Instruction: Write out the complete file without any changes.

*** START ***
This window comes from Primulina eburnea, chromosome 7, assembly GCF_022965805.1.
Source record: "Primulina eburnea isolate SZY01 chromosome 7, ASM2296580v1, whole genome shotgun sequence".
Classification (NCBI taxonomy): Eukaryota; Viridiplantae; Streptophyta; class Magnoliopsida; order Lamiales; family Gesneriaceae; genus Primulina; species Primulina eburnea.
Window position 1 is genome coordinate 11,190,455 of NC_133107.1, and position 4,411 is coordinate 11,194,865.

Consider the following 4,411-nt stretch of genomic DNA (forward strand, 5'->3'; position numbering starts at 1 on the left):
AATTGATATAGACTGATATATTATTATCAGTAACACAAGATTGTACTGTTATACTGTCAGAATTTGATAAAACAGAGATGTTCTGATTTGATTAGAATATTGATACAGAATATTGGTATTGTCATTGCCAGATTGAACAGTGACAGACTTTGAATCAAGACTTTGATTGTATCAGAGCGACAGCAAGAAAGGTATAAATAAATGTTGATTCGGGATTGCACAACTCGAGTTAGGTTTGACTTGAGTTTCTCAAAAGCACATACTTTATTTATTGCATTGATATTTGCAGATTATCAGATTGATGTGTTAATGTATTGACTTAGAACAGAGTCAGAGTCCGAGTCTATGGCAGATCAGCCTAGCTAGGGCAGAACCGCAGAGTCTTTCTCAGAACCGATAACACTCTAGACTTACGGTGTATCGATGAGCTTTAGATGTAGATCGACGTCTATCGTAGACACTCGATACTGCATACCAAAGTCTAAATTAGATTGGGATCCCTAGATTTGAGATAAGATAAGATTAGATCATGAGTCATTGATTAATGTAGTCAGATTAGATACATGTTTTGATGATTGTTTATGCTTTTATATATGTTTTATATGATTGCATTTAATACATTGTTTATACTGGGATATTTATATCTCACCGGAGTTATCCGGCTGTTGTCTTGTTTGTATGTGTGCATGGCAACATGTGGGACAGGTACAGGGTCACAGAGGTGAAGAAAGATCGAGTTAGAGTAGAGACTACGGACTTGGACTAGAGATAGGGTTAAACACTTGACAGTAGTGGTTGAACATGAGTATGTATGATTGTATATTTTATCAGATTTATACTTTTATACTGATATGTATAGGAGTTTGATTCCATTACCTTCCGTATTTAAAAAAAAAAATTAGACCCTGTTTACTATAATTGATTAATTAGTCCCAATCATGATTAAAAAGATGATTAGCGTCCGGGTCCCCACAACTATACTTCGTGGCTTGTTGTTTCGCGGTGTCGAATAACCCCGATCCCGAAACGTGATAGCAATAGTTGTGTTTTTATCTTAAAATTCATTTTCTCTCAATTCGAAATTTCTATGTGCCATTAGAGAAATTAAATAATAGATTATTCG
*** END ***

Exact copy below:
This window comes from Primulina eburnea, chromosome 7, assembly GCF_022965805.1.
Source record: "Primulina eburnea isolate SZY01 chromosome 7, ASM2296580v1, whole genome shotgun sequence".
Classification (NCBI taxonomy): Eukaryota; Viridiplantae; Streptophyta; class Magnoliopsida; order Lamiales; family Gesneriaceae; genus Primulina; species Primulina eburnea.
Window position 1 is genome coordinate 11,190,455 of NC_133107.1, and position 4,411 is coordinate 11,194,865.

Consider the following 4,411-nt stretch of genomic DNA (forward strand, 5'->3'; position numbering starts at 1 on the left):
AATTGATATAGACTGATATATTATTATCAGTAACACAAGATTGTACTGTTATACTGTCAGAATTTGATAAAACAGAGATGTTCTGATTTGATTAGAATATTGATACAGAATATTGGTATTGTCATTGCCAGATTGAACAGTGACAGACTTTGAATCAAGACTTTGATTGTATCAGAGCGACAGCAAGAAAGGTATAAATAAATGTTGATTCGGGATTGCACAACTCGAGTTAGGTTTGACTTGAGTTTCTCAAAAGCACATACTTTATTTATTGCATTGATATTTGCAGATTATCAGATTGATGTGTTAATGTATTGACTTAGAACAGAGTCAGAGTCCGAGTCTATGGCAGATCAGCCTAGCTAGGGCAGAACCGCAGAGTCTTTCTCAGAACCGATAACACTCTAGACTTACGGTGTATCGATGAGCTTTAGATGTAGATCGACGTCTATCGTAGACACTCGATACTGCATACCAAAGTCTAAATTAGATTGGGATCCCTAGATTTGAGATAAGATAAGATTAGATCATGAGTCATTGATTAATGTAGTCAGATTAGATACATGTTTTGATGATTGTTTATGCTTTTATATATGTTTTATATGATTGCATTTAATACATTGTTTATACTGGGATATTTATATCTCACCGGAGTTATCCGGCTGTTGTCTTGTTTGTATGTGTGCATGGCAACATGTGGGACAGGTACAGGGTCACAGAGGTGAAGAAAGATCGAGTTAGAGTAGAGACTACGGACTTGGACTAGAGATAGGGTTAAACACTTGACAGTAGTGGTTGAACATGAGTATGTATGATTGTATATTTTATCAGATTTATACTTTTATACTGATATGTATAGGAGTTTGATTCCATTACCTTCCGTATTTAAAAAAAAAAATTAGACCCTGTTTACTATAATTGATTAATTAGTCCCAATCATGATTAAAAAGATGATTAGCGTCCGGGTCCCCACAACTATACTTCGTGGCTTGTTGTTTCGCGGTGTCGAATAACCCCGATCCCGAAACGTGATAGCAATAGTTGTGTTTTTATCTTAAAATTCATTTTCTCTCAATTCGAAATTTCTATGTGCCATTAGAGAAATTAAATAATAGATTATTCG